I also found interesting that after only 75 years, our way of communicating has changed so much that it felt necessary to rewrite a book on basic social interactions and suggestions which are based on commonsense. If the original book had been written in the second half of the 19th century, a remake would definitely not have been overdue by the late 1930s. But clearly this is not the case in our era. For example, today, that I can remember of, I interacted with 12 people; (sadly enough) only 3 of these were face-to-face interactions and I had longer forms of communication with the people I talked to online. That means that only during 25% of my interactions I could have applied Carnegie’s suggestions. No wonder a rewied version of Carnegie’s book felt necessary!

Furthermore, I think there is a big problem with the 2011 book: its title. In real life, we do want to make friends and be able to influence people and in the 1936 book, Carnegie presents these two things as the key to success. But the online world, as already pointed out, is a whole different story. There are two types of online interactions: interactions between individuals (like me talking to my friend from home – these are somehow more similar to real-life ones) and those between a person and an audience (like influencers’). If we focus on the latter, we quickly realise that these are forms of self-branding, people are behaving like brands (Khamis, Ang and Welling, 2017). Yet they are not brands: their monetisation is based on the amount of attention they receive (YouTube ads, merch, etc. are small exceptions). In this case, being talked about is not just better than not being talked about at all, but is all that matters. This shows that, online, making friends and influence people (despite being called ‘influencers’) is not a synonym of success.

I still tried to see how Carnegie’s rules can be applied to the online world:

  • talk about what the other person is interested in – can be discussed in terms of ‘know your audience’ but in many cases, in the Instagram/YouTube realm people attract like-minded followers or subscribers, rather than having to adapt.
  • let the other person talk – not applicable, either a back and forth communication (like on a chat) or a one-way communication – where the influencer talks to follower/subscriber).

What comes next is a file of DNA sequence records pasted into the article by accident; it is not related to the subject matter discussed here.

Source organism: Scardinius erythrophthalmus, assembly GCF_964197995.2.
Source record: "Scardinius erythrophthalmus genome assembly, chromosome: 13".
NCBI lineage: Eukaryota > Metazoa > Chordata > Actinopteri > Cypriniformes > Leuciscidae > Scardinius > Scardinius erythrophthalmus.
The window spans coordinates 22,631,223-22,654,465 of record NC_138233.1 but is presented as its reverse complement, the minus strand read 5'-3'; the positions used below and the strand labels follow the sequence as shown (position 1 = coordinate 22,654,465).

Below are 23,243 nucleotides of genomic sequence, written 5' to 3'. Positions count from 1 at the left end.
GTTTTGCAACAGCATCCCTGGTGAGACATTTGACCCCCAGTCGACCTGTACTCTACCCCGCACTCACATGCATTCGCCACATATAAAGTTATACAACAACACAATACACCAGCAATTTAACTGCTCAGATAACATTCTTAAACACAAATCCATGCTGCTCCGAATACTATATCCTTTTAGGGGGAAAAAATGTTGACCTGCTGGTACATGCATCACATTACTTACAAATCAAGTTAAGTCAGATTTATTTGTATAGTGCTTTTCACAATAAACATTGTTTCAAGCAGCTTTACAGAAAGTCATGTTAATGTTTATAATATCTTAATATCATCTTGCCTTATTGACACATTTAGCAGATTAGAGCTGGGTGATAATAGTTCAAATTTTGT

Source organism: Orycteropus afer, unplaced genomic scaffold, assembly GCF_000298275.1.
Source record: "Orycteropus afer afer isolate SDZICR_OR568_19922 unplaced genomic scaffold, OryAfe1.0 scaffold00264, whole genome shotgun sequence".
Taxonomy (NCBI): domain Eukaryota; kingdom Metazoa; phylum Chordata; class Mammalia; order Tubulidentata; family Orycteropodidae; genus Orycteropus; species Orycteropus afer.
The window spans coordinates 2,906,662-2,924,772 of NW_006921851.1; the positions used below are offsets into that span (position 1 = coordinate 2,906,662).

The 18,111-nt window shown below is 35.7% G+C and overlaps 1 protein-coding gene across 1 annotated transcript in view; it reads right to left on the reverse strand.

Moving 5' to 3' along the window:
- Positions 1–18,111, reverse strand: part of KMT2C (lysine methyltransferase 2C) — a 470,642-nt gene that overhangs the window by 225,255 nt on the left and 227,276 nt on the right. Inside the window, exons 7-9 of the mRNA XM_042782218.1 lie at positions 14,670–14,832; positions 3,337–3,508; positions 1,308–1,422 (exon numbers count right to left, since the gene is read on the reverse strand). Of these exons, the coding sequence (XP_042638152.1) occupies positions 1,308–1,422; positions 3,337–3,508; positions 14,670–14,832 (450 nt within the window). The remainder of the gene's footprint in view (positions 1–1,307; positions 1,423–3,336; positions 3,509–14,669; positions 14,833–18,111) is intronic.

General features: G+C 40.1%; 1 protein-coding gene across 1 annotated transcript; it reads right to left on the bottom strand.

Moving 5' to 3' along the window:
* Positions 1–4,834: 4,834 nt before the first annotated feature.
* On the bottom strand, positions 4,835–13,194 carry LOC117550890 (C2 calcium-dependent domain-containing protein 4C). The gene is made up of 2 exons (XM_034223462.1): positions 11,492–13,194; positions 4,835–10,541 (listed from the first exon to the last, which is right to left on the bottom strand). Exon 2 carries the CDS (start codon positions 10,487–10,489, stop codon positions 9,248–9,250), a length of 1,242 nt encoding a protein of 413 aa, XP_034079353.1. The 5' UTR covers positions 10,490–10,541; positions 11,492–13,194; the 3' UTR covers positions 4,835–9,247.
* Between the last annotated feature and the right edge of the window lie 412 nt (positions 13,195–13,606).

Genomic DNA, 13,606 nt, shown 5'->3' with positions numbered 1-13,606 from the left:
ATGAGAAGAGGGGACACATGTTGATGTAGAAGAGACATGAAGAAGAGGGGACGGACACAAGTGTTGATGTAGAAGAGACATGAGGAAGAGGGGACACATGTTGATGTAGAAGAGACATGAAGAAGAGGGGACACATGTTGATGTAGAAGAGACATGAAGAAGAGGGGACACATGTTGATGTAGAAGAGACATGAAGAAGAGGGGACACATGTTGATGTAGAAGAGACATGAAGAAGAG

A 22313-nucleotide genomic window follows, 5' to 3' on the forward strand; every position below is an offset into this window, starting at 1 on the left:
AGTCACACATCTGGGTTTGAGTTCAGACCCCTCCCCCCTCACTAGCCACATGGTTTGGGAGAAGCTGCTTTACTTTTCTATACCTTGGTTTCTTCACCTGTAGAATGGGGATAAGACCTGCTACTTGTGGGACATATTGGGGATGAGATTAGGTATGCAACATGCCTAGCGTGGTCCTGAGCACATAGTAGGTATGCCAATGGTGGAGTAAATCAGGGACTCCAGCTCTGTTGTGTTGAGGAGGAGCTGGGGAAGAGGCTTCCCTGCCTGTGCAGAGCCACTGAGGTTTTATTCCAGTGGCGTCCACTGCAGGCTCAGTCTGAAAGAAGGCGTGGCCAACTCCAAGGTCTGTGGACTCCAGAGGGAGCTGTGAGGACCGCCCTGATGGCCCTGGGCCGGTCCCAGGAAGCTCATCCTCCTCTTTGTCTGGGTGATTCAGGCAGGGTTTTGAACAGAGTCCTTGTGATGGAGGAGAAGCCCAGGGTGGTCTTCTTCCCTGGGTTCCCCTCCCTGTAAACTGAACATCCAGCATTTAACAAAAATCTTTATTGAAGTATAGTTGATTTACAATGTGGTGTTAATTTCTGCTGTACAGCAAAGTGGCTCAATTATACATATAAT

• remember and repeat the other person’s name – …shout outs ?????
  • make the other person feel important – applicable to social media to a certain extent.
  • smile – maybe presenting a friendly personality – not always essential?
  • don’t criticise – uuuhm, drama often draws attention…

Finally, I think that, due to the fast-changing world, there are too many differences between online and real-life interactions for any direct comparisons. But this is just my opinion, so feel free to comment below and let me know what you think about it!

Other studies:

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2 Comments

  • Eleonora Bartoli
    Posted October 12, 2019 at 3:59 pm 0Likes

    Hi Isotta! As you, I think there is a gap between real-life interactions and online ones that cannot be completely fulfilled, and this is the reason why I think we will always feel the need to experience life offline. I suppose people working with digital platforms, especially social media, manage to apply the Carnegie’s rules to get followers/subscribers, but not for long. For example, many Youtubers at the beginning may study Google trends to know what would be the most successful topics to talk about, they may ask to leave a comment and they may answer to the people who comment their videos to make them feel important, but the scale of the digital world is so big that the more the youtuber will be famous the more the one-to-one interactions with his/her subscribers will be lost. He/she still will manage to be successful, but without the things we consider important in real life interactions. So yes, I agree with you and I really liked your post! 🙂